Throw Back Thursday: Hospital Food, Patient Satisfaction and Diabetes

By  |  November 6, 2014 | 

Last year on June 24, 2013, Dr. Brad Flansbaum blogged about an article in Kaiser Health news about hospitals improving food options in order to increase their patient satisfaction scores. In light of November being Diabetes Awareness Month, I wanted to bring Brad’s post back into the spotlight.

Patient nutrition is critically important for a patient’s recovery, and I’m especially mindful of this as my grandmother was a diabetic. It’s important for hospitals to make a concerted effort to provide quality, healthy foods to:

  1. Encourage healthy eating for patients who may not have good habits. It’s an opportunity to think about what dietary interventions might work to change behavior during a patient’s brief inpatient stay.
  2. Give patients the best possible chance for recovery. Patients might benefit from additional resources to reduce/prevent readmissions and expedite recovery.

I speak from experience with my 89-year-old grandmother who was hospitalized in the ICU about six years ago. At the time she had been diabetic for about 45 years and she was hospitalized for congestive heart failure and skyrocketed blood sugars (about 350). When they brought her the menu for breakfast in the morning, the offerings were not necessarily appropriate for her current state. With a smile on her face she ordered french toast with bacon. What?! That’s on the menu for an 89-year-old woman with diabetes and heart failure in the ICU?! …YIKES! She was clearly satisfied with her choice, but it was a completely inappropriate option for her and her recovery. Hospitals must do a better job. Was this a nutritional faux pas or a medical error and missed opportunity?

Yes, hospitals should be providing higher quality food and identifying opportunities for patient education, but not at the expense of health and not for the sole purpose of improving their patient satisfaction scores. Let’s not lose sight of our purpose here.

And so I ask, are your institutions modifying menus to improve patient satisfaction? Should they be?

 

MEMHeadshotMeghan Mallouk joined the Society of Hospital Medicine in May of 2013 and serves as the Senior Communications Manager. She is responsible for managing SHM’s online collaborative forum, Hospital Medicine Exchange (HMX), social media, and web marketing. She also is the managing editor for The Hospital Leader blog. Additionally, Meghan supports special projects related to medical students and residents, and business development.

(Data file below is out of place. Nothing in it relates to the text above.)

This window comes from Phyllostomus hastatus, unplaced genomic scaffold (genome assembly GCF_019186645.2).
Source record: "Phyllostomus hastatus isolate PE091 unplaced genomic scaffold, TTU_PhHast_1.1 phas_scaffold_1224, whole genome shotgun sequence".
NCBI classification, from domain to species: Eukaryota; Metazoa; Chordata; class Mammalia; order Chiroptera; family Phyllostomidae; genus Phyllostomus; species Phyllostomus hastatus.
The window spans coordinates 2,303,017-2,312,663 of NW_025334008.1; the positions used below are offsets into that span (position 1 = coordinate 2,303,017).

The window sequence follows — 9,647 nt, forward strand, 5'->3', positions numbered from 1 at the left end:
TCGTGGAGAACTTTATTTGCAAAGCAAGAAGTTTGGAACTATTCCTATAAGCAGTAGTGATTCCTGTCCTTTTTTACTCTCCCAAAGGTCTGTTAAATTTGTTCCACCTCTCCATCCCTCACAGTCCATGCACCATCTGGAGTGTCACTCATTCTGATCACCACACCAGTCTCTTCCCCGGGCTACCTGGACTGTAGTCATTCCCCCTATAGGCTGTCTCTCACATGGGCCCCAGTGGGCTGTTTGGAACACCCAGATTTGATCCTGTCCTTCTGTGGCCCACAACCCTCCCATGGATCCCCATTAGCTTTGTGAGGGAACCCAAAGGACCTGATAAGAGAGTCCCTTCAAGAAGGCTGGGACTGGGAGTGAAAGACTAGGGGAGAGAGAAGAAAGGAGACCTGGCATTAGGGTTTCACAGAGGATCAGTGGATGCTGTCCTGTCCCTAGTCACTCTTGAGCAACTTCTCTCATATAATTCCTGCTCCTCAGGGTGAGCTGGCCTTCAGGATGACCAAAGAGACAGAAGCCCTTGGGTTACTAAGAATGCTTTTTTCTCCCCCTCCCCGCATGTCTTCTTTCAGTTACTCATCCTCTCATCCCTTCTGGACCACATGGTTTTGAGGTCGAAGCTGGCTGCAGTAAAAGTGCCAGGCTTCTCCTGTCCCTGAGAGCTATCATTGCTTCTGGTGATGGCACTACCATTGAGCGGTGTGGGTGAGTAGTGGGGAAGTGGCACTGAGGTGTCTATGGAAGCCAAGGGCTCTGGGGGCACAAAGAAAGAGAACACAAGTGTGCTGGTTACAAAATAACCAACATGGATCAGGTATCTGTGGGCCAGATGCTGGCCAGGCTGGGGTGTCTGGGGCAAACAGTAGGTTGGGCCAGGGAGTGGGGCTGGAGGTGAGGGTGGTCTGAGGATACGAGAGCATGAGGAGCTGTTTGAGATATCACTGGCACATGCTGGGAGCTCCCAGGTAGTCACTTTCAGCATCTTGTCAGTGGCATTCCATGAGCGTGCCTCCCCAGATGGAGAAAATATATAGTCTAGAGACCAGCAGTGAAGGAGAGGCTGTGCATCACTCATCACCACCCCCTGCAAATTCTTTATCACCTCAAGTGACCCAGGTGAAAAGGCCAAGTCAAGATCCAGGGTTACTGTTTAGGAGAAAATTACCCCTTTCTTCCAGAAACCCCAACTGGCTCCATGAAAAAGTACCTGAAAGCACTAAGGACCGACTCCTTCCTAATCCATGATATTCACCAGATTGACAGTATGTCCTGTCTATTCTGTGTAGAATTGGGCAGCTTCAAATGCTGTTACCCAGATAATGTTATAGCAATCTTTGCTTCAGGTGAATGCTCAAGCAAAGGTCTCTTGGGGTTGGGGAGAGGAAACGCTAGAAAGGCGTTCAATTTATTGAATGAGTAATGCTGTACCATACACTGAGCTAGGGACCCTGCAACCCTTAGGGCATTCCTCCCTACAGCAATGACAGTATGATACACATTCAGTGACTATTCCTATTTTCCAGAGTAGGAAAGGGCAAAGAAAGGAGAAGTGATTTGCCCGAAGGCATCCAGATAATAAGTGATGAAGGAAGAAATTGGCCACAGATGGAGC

Prior to joining SHM, Meghan worked for the Fairmount Park Conservancy as the Marketing & Membership Manager. She was responsible for the Conservancy’s individual giving programs, and marketing the various programs, services and events hosted and supported by the Conservancy and Philadelphia Parks & Recreation. She graduated from Cornell University with a B.S. in International Agriculture & Rural Development.

2 Comments

  1. jose November 9, 2014 at 3:39 pm - Reply

    Si el paciente va a estar 4 ó 5 días en el hospital, y si la dieta baja en calorías no la va a comer porque le parece poco apetitosa, y se le puede ajustar la glucemia con insulinas rápidas… ¿por qué preocuparse y quitarle la satisfacción de comer lo que quiere?
    Y lo mismo pienso de las estúpidas dietas sin sal, son la mejor manera de malnutrir a los pacientes ingresados que por definición están en una situación catabólica

    En ambas situaciones… ASK THE PATIENT!

  2. Meghan Mallouk November 13, 2014 at 2:06 pm - Reply

    Jose,
    Gracias por compartir tu opinión. Mi forma de pensar es que en el Hospital los doctores y enfermeras deben reafirmar los buenos hábitos. Estar hospitalizado es una buena forma de enseñarles a los pacientes una buena forma de alimentarse y mostrarles lo mejor para su salud. Porque no?

    Jose, Thank you for sharing your opinion. My thinking is that in the hospital doctors and nurses should reaffirm good habits with patients. When a patient is hospitalized, it’s a good opportunity to teach him/her good eating habits and show the what’s best for their health. Why not?

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